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It was just a pop foul that eluded catcher Tyler Flowers in front of the visitors' dugout last Tuesday evening. A tough play because the ball was spinning away from him while first baseman Jose Abreu was playing too deep to offer any chance of making the play.
What was a tad surprising - the play came with no one on in a scoreless game - is that many in the crowd of 18,439 chimed in with a chorus of boos once the ball bounded away from Flowers. Poor Tyler. He had made an honest effort on a ball few catchers would have corralled, yet all he got was the disapproval from fans who have expected so much more from this team thus far.
Were they booing Flowers, a .205 hitter, personally? Or was this simply frustration over a perceived defensive flub that characterizes most Sox games? Probably some of both.
The fans were in a much finer mood by the end of the night, a 4-2 Sox win over the Astros that featured another strong outing by rookie Carlos Rodon, who pitched six scoreless innings. In fact, once the White Sox knocked off the West Division-leading Astros 4-1 the next night to complete the three-game sweep, why wouldn't you feel a twinge of optimism as our athletes headed to Tampa Bay for three games over the weekend?
We should know better. Losing all three to the Rays by a total of four runs once again displayed the glaring flaws that happen daily with these guys.
Many are on defense where shortstop Alexei Ramirez blew Saturday's 5-4 decision with two misplays. Jose Abreu dropped a throw on Friday, leading to three runs in the bottom of the sixth. Flowers let two pitches elude him Friday night. He was charged with one passed ball, but neither pitch should have gone to the backstop. The lack of communication in the three games between Ramirez and second baseman Carlos Sanchez led to a couple of Rays reaching base on what should have been routine outs.
And it doesn't matter who's pitching for the other guys. Runners - if indeed there are any - are left in scoring position time after time. On Friday, rookie Matt Andriese, making his fourth start ever, picked up his first career win. On Saturday it was Chris Archer, a legitimate Cy Young candidate. The Sox nicked him for three runs in seven innings, but obviously it wasn't enough thanks to the porous defense.
Even though Chris Sale turned in another stellar performance on Sunday, pitching into the seventh inning on a yield of three hits and two runs while fanning 12, he still was tagged with his third loss. Nathan Karns gave up the lone Sox run in the 2-1 decision as Asdrubel Cabrera's unlikely two-run homer in the seventh off Sale was the difference. Karns had pitched in just five big league games coming into this season.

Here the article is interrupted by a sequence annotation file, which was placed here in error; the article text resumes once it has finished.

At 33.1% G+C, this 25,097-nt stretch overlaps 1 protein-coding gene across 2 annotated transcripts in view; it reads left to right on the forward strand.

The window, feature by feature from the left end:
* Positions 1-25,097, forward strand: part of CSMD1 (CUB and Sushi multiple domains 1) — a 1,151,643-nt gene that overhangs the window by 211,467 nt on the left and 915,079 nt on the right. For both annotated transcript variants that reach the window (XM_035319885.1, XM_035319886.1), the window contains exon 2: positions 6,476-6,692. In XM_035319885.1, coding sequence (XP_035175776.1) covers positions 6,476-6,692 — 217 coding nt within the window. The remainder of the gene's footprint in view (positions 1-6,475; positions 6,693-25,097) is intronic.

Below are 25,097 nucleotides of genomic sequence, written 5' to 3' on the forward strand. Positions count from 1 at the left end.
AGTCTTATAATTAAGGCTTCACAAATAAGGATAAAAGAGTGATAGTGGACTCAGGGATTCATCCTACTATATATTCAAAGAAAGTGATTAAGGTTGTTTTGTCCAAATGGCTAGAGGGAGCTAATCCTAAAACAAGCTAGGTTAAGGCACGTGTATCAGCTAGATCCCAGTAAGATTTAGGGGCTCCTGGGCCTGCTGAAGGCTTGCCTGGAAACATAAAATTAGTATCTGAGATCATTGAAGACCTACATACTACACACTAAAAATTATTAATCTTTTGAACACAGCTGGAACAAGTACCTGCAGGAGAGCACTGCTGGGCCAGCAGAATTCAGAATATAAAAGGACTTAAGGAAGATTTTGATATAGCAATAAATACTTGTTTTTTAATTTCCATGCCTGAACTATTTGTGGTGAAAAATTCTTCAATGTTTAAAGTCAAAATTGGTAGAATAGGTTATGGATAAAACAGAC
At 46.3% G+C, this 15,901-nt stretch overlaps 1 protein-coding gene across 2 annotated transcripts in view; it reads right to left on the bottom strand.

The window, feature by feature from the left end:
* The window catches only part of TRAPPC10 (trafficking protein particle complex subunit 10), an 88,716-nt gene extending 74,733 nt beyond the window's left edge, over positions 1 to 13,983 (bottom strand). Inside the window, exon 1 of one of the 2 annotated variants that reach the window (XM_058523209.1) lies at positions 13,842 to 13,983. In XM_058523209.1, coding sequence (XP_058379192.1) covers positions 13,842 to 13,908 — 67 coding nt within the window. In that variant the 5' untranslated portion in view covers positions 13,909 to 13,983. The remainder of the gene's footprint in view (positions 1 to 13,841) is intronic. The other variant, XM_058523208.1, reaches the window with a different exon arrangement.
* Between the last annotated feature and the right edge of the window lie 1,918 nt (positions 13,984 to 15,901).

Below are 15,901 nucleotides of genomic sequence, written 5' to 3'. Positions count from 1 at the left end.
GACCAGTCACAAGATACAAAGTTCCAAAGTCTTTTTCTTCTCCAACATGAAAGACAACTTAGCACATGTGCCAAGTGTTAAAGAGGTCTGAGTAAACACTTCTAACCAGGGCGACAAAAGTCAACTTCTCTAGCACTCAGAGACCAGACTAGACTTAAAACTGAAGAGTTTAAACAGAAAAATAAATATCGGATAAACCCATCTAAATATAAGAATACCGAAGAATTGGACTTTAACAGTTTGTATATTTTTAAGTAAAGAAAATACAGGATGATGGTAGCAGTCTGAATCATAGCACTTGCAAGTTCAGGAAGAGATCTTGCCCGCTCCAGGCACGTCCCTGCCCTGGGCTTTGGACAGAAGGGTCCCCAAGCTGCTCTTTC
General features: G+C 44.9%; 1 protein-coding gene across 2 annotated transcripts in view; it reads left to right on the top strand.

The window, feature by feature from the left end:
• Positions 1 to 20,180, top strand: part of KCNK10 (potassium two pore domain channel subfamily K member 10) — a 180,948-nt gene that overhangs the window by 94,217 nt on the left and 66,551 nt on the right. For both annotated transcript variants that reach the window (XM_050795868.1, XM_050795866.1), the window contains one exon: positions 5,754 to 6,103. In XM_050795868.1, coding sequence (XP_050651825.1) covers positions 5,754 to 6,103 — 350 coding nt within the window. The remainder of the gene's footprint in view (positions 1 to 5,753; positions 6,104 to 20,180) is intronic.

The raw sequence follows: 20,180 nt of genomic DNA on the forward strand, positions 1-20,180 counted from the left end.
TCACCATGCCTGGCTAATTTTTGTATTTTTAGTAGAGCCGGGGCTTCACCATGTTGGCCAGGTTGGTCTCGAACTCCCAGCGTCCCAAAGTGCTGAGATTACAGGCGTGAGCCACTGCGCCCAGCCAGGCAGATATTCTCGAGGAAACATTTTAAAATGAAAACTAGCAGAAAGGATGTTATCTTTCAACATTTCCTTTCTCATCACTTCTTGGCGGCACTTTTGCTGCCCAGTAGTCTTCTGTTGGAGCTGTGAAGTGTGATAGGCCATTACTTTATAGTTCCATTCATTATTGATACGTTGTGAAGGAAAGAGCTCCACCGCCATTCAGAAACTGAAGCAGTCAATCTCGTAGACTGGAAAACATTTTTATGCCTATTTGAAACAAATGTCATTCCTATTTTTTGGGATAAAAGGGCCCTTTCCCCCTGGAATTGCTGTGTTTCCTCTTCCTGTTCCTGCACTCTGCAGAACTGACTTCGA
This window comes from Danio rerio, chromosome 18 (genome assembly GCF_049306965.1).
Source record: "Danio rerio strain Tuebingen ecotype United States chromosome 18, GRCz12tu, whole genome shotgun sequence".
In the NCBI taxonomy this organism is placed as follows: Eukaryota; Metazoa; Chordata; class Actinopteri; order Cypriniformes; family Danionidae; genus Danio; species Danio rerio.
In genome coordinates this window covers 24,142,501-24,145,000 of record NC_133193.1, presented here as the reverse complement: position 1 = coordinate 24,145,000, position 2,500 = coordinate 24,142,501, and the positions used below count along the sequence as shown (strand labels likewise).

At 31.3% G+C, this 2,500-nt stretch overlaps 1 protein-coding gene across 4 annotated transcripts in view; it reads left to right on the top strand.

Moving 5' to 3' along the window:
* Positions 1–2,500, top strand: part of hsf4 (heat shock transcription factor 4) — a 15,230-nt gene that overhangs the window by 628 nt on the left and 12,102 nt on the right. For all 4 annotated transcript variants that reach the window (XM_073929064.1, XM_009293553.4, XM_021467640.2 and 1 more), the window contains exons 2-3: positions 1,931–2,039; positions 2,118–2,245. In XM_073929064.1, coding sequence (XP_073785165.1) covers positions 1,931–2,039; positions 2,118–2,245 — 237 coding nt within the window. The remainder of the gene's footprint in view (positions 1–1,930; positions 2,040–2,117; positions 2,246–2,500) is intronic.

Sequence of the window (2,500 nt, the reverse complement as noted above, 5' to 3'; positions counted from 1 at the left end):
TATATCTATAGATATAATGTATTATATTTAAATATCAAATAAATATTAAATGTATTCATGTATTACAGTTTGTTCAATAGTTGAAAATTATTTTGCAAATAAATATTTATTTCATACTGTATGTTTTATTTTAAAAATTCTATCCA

Pitchers of varying ability and experience must salivate when their turn comes up against the White Sox.
However, one area where the Sox have shown improvement is home attendance, which shows a 5 percent boost over a year ago. Not exactly a dazzling development since the average of 21,420 puts the South Siders 27th in MLB. The Marlins (20,512) and Rays (14,429) have drawn fewer fans. Why would anyone put a big league franchise in Florida?
Then there's Cleveland where the Indians sold out 455 straight games from June 1995 until April 2001. Winning six division titles in seven seasons will do that. Way back in their championship season of 1948, the Tribe drew 2.6 million. Not until the Dodgers moved into Dodger Stadium in 1962 did any club outdraw the Indians that season. In Cleveland - just like on the South Side - if you win, they will come.
Obviously the Indians have fallen from the heights of yesteryear. They are a mere one-half game better than our White Sox. Their fans appreciate quality. Going to the ballpark to watch a lousy team is not a popular idea in Cleveland. That's why the average attendance is 16,788 this season.
Because the Sox signed Melky Cabrera and Adam LaRoche while purportedly shoring up their bullpen, preseason ticket sales spiked a bit prior to Opening Day. According to Crain's, the Sox front office predicts that the team will draw approximately 1,770,000 this season. If so, the team will stop an eight-year streak of declining attendance.
However, the Sox won't have to pay a per ticket fee to the Illinois Sports Facility Authority (ISFA), the government agency created by the Illinois General Assembly in 1987. The ISFA was the brainchild of former governor Jim Thompson and Chairman Jerry Reinsdorf as a way to use taxpayer money to build The Cell. Without a new place to play, Reinsdorf had threatened to move the team to Tampa, where, as previously stated, no one comes to the ballpark despite a winning team that just spanked Reinsdorf's club.
To be fair, the White Sox do pay rent to the ISFA. The tab comes to approximately what Geovany Soto is making as Flowers' backup. Soto is hitting .214 while throwing out two of 14 would-be base stealers. I'm confident the Sox are much happier about their stadium deal.
Once Sox attendance reaches 1,950,000, the team must pay a per ticket fee to the ISFA. Thank heaven that won't happen. Maybe the retained cash can sign more players like LaRoche, who was 1-for-12 in Tampa with seven strikeouts.
This is far too cynical for Monday morning coffee, but just when you think our favorite ballclub has bottomed out - like getting swept in four games by Minnesota early last month - they lay another egg like the past weekend in Florida. On the heels of sweeping the Astros no less.
Now it's on to Pittsburgh for two games before returning to The Cell on Wednesday to face those same Pirates, who have won four straight. The Bucs play with energy and enthusiasm. If the Sox don't match that approach, you're going to hear a lot more boos.
Roger Wallenstein is our man on the Sox. He welcomes your comments.